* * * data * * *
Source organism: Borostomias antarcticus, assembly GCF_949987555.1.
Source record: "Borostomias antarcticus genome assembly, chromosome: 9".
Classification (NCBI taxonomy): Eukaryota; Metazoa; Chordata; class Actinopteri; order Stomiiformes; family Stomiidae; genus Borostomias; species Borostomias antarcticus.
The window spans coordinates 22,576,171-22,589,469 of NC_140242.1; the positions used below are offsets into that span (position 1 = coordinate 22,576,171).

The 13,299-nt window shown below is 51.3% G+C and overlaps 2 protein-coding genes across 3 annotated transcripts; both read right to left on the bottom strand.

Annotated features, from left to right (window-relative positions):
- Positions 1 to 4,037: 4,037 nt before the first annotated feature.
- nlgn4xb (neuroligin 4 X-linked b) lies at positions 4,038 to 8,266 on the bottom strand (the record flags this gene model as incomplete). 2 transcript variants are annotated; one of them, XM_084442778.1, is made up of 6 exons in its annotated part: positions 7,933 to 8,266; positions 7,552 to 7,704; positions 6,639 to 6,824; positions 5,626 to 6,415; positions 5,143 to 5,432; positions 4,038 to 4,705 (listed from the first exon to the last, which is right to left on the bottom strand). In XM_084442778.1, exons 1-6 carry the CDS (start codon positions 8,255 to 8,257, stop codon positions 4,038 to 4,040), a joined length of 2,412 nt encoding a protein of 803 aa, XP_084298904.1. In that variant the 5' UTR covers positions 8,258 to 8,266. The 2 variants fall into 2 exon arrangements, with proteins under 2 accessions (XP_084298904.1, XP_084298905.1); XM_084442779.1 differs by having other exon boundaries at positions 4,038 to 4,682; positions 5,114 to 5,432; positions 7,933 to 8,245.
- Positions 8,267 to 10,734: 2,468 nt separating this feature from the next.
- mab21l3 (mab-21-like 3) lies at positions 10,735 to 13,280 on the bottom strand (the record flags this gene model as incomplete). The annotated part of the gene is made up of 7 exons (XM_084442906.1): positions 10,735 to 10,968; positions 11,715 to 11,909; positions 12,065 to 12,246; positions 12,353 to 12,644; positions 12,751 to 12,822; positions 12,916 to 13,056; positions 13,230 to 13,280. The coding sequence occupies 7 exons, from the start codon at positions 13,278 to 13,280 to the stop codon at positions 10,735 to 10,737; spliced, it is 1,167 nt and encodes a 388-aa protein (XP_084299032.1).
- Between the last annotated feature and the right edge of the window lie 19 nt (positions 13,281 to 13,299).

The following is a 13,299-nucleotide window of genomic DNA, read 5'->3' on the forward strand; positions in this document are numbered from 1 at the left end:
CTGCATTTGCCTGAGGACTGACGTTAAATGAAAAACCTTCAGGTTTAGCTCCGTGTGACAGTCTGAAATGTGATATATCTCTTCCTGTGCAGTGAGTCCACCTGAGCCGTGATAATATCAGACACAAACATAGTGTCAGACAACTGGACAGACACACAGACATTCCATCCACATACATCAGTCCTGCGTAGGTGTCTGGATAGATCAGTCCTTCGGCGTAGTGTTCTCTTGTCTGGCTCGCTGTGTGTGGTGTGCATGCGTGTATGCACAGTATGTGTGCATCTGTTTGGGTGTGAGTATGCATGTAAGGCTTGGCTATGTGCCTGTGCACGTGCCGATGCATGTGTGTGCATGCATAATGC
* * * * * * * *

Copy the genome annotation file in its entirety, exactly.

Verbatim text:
Source organism: Borostomias antarcticus, assembly GCF_949987555.1.
Source record: "Borostomias antarcticus genome assembly, chromosome: 9".
Classification (NCBI taxonomy): Eukaryota; Metazoa; Chordata; class Actinopteri; order Stomiiformes; family Stomiidae; genus Borostomias; species Borostomias antarcticus.
The window spans coordinates 22,576,171-22,589,469 of NC_140242.1; the positions used below are offsets into that span (position 1 = coordinate 22,576,171).

The 13,299-nt window shown below is 51.3% G+C and overlaps 2 protein-coding genes across 3 annotated transcripts; both read right to left on the bottom strand.

Annotated features, from left to right (window-relative positions):
- Positions 1 to 4,037: 4,037 nt before the first annotated feature.
- nlgn4xb (neuroligin 4 X-linked b) lies at positions 4,038 to 8,266 on the bottom strand (the record flags this gene model as incomplete). 2 transcript variants are annotated; one of them, XM_084442778.1, is made up of 6 exons in its annotated part: positions 7,933 to 8,266; positions 7,552 to 7,704; positions 6,639 to 6,824; positions 5,626 to 6,415; positions 5,143 to 5,432; positions 4,038 to 4,705 (listed from the first exon to the last, which is right to left on the bottom strand). In XM_084442778.1, exons 1-6 carry the CDS (start codon positions 8,255 to 8,257, stop codon positions 4,038 to 4,040), a joined length of 2,412 nt encoding a protein of 803 aa, XP_084298904.1. In that variant the 5' UTR covers positions 8,258 to 8,266. The 2 variants fall into 2 exon arrangements, with proteins under 2 accessions (XP_084298904.1, XP_084298905.1); XM_084442779.1 differs by having other exon boundaries at positions 4,038 to 4,682; positions 5,114 to 5,432; positions 7,933 to 8,245.
- Positions 8,267 to 10,734: 2,468 nt separating this feature from the next.
- mab21l3 (mab-21-like 3) lies at positions 10,735 to 13,280 on the bottom strand (the record flags this gene model as incomplete). The annotated part of the gene is made up of 7 exons (XM_084442906.1): positions 10,735 to 10,968; positions 11,715 to 11,909; positions 12,065 to 12,246; positions 12,353 to 12,644; positions 12,751 to 12,822; positions 12,916 to 13,056; positions 13,230 to 13,280. The coding sequence occupies 7 exons, from the start codon at positions 13,278 to 13,280 to the stop codon at positions 10,735 to 10,737; spliced, it is 1,167 nt and encodes a 388-aa protein (XP_084299032.1).
- Between the last annotated feature and the right edge of the window lie 19 nt (positions 13,281 to 13,299).

The following is a 13,299-nucleotide window of genomic DNA, read 5'->3' on the forward strand; positions in this document are numbered from 1 at the left end:
CTGCATTTGCCTGAGGACTGACGTTAAATGAAAAACCTTCAGGTTTAGCTCCGTGTGACAGTCTGAAATGTGATATATCTCTTCCTGTGCAGTGAGTCCACCTGAGCCGTGATAATATCAGACACAAACATAGTGTCAGACAACTGGACAGACACACAGACATTCCATCCACATACATCAGTCCTGCGTAGGTGTCTGGATAGATCAGTCCTTCGGCGTAGTGTTCTCTTGTCTGGCTCGCTGTGTGTGGTGTGCATGCGTGTATGCACAGTATGTGTGCATCTGTTTGGGTGTGAGTATGCATGTAAGGCTTGGCTATGTGCCTGTGCACGTGCCGATGCATGTGTGTGCATGCATAATGC